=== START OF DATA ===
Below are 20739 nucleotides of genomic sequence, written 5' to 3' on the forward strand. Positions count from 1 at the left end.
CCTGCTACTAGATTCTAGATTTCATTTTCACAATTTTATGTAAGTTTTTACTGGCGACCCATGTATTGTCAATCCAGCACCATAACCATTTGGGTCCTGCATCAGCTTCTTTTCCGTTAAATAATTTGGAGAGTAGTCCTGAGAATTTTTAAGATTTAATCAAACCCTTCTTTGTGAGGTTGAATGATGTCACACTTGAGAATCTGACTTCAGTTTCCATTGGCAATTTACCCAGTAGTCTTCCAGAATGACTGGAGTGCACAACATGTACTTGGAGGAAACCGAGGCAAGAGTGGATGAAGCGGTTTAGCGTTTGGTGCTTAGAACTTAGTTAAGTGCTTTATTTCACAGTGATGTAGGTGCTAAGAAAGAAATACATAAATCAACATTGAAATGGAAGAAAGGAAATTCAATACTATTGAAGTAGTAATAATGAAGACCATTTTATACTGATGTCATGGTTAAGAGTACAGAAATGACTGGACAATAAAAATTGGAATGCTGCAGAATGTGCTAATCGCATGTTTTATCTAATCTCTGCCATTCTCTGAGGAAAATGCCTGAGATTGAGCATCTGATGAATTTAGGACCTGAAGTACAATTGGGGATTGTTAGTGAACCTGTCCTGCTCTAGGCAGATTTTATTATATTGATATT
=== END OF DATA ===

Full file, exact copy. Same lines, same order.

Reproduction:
Below are 20739 nucleotides of genomic sequence, written 5' to 3' on the forward strand. Positions count from 1 at the left end.
CCTGCTACTAGATTCTAGATTTCATTTTCACAATTTTATGTAAGTTTTTACTGGCGACCCATGTATTGTCAATCCAGCACCATAACCATTTGGGTCCTGCATCAGCTTCTTTTCCGTTAAATAATTTGGAGAGTAGTCCTGAGAATTTTTAAGATTTAATCAAACCCTTCTTTGTGAGGTTGAATGATGTCACACTTGAGAATCTGACTTCAGTTTCCATTGGCAATTTACCCAGTAGTCTTCCAGAATGACTGGAGTGCACAACATGTACTTGGAGGAAACCGAGGCAAGAGTGGATGAAGCGGTTTAGCGTTTGGTGCTTAGAACTTAGTTAAGTGCTTTATTTCACAGTGATGTAGGTGCTAAGAAAGAAATACATAAATCAACATTGAAATGGAAGAAAGGAAATTCAATACTATTGAAGTAGTAATAATGAAGACCATTTTATACTGATGTCATGGTTAAGAGTACAGAAATGACTGGACAATAAAAATTGGAATGCTGCAGAATGTGCTAATCGCATGTTTTATCTAATCTCTGCCATTCTCTGAGGAAAATGCCTGAGATTGAGCATCTGATGAATTTAGGACCTGAAGTACAATTGGGGATTGTTAGTGAACCTGTCCTGCTCTAGGCAGATTTTATTATATTGATATT